Smartmatic conducts the electoral process in Brazil, which the opposition have found out recently that it’s impossible to audit, the diabolic machines are just inscrutable, they leave no trace; the government steals money from the state companies to fund the electoral campaigns of their candidates, making it very hard for the opposition to win any majority or relevant role in all this madness; the “Força Nacional”, the guys wearing red berets just like Che Guevara, was a force created as a way to repress political dissent anywhere anytime, and they are currently beating the hell out of the truck drivers in strike in 11 different states in a territory as vast as Europe, the videos are unbelievable, basically the same thing GNB does in Venezuela; finally, MST (a maoist colectivo) has been shooting the windows of journalists’ houses at dawn to instill fear just like it happens in Venezuela too.

    With that said, I say that I think it’s hilarious to see the Brazilian government pretending that they have any issue with the “candor” of the Venezuelan electoral process. Who they want to fool? The naive Americans?

  5. No one can sleepwalk to power. You may be elected, 135 of them might be elected, but if continue sleeping they won’t have not even one little miligram of second of power. This is our biggest problem.

  6. “just one more reason why an outright blatant fraud on 6D could have regime-ending consequences. (And not the most important one.)”

    Which is why Cabello and Rodriguez and the top corrupt military, (if they’re not smoking to much crack), will carefully orchestrate a laughable “Mud victory”, with the habitual final Fraudmatic adjustments, and concede a meaningless % “defeat”. Then you just Gerrymander and bribe a few new mud-crooks.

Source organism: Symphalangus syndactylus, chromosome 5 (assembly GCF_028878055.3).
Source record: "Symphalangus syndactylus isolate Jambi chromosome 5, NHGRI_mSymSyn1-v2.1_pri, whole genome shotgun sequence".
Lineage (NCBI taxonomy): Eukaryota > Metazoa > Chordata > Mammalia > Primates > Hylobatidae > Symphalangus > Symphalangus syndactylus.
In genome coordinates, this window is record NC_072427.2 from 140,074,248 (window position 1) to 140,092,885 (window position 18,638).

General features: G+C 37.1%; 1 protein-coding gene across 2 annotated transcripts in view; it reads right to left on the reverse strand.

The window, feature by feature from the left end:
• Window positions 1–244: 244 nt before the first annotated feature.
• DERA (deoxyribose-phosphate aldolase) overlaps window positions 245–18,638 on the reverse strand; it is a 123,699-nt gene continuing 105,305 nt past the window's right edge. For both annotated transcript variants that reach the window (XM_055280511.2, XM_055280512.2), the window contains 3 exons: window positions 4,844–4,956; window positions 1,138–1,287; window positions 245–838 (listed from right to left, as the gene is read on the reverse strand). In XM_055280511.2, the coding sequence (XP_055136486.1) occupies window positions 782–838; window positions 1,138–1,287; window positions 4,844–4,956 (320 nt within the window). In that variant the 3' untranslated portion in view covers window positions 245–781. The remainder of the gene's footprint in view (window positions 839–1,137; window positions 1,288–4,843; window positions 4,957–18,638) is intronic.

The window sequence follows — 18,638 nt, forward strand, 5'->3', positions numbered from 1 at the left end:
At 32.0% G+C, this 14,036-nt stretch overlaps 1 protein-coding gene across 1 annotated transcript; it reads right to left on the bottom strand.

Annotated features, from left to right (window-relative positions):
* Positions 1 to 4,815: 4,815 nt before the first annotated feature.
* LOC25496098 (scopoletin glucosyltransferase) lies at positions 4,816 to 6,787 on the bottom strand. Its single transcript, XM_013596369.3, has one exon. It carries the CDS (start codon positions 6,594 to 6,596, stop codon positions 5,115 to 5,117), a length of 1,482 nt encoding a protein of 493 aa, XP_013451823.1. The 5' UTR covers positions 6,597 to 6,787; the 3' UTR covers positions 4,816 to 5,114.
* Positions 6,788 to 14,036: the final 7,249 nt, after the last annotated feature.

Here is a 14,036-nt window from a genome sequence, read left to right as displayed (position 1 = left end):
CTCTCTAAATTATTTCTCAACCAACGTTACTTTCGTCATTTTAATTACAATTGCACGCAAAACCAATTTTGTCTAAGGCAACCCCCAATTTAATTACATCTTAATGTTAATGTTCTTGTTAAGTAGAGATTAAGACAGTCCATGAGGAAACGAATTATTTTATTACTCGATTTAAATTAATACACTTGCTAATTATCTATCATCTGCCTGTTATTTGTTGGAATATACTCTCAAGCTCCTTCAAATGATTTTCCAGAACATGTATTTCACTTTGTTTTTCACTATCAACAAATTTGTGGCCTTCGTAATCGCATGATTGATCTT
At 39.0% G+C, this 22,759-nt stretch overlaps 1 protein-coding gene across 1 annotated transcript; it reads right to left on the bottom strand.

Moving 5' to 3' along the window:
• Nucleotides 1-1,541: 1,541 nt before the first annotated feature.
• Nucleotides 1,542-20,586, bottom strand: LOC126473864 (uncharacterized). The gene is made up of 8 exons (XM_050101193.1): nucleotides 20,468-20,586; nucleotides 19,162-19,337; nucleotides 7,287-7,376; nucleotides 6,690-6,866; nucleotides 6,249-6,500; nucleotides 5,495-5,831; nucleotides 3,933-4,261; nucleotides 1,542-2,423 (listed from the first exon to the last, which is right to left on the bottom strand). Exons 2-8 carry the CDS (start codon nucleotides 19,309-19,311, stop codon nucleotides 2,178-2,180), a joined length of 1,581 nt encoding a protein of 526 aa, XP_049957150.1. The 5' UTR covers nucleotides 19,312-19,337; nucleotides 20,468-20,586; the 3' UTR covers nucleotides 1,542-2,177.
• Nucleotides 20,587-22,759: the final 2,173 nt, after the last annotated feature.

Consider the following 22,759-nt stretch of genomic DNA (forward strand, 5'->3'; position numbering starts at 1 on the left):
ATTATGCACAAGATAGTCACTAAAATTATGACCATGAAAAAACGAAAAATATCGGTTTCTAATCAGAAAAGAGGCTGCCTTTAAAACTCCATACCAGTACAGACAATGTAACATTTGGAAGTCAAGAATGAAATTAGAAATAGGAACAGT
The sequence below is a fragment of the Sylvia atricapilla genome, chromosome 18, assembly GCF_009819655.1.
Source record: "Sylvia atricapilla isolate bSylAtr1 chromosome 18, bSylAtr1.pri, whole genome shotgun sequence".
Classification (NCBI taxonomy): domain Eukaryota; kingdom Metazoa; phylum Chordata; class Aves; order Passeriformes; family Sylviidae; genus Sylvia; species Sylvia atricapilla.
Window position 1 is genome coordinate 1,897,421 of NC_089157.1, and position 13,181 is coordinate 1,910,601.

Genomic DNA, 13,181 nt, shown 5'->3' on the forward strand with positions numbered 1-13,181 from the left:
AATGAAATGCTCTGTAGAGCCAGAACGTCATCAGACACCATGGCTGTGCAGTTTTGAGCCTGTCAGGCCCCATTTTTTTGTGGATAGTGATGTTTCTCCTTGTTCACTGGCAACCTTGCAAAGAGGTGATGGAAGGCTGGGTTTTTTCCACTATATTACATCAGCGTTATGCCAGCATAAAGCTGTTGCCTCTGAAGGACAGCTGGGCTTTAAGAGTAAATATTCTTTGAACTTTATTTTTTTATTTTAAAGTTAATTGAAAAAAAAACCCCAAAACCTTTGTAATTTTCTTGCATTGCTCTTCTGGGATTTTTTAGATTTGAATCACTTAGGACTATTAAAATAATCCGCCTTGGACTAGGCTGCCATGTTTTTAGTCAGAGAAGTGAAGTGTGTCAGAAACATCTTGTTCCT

7. It will be very interesting to see how the deteriorating ability of the Venezuelan government to import more from our dear Latin American brothers will influence the position those Latin American governments have regarding human rights in Venezuela.

    Time has shown over and over that people become defenders of democracy when autocrats don’t pay them.

    • Very true. Plus, a lot of Latin American governments and leaders have suffered a lot of personal insults over the years from the Chavista regime in the name of political expediency. Those insults have not been forgotten or forgiven. So much the better that their “payback” comes in the form of “defending democracy”.

  8. If Insulza were still Secretary General of the OAS, there is no way such a letter would have been written, given Insulza’s “There are no enemies on the left” viewpoint.

    Kepler has nailed it.

  9. Per “sleepwalking into power,” if you haven’t jogged for 16 years and suddenly hit the road for the long haul, your legs will be so lax from not running all those years that you’re probably going down a few times and can’t get your wind for the duration. MUD might wake up and find themselves in power which after the Chavista nightmare will indeed seem like a dream. I’ve said it before: Who is going to control the money? The petro bucks coming in from oil sales, which is all the cash flow the country has at this point. Better be wide awake for that battle.

    • Personally, I expect that, when the dust settles, Venezuela will have an Opposition/Military temporary government for about a year or so, before constitutional rule can be reestablished and real elections held once again.

  10. From AP article: “Diosdado Cabello, president of Venezuela’s National Assembly, responded shortly after Almargo’s statement, characterizing it as a threat and saying the OAS was a discredited organization.”


  11. What is the worst case scenario for this election? I mean worst for the country….The regime cooks the books to give the opposition just a slight but meaningless victory, in the process supposedly declaring their commitment to democracy, and then continues to rule as authoritarians they are while most of the world does nothing?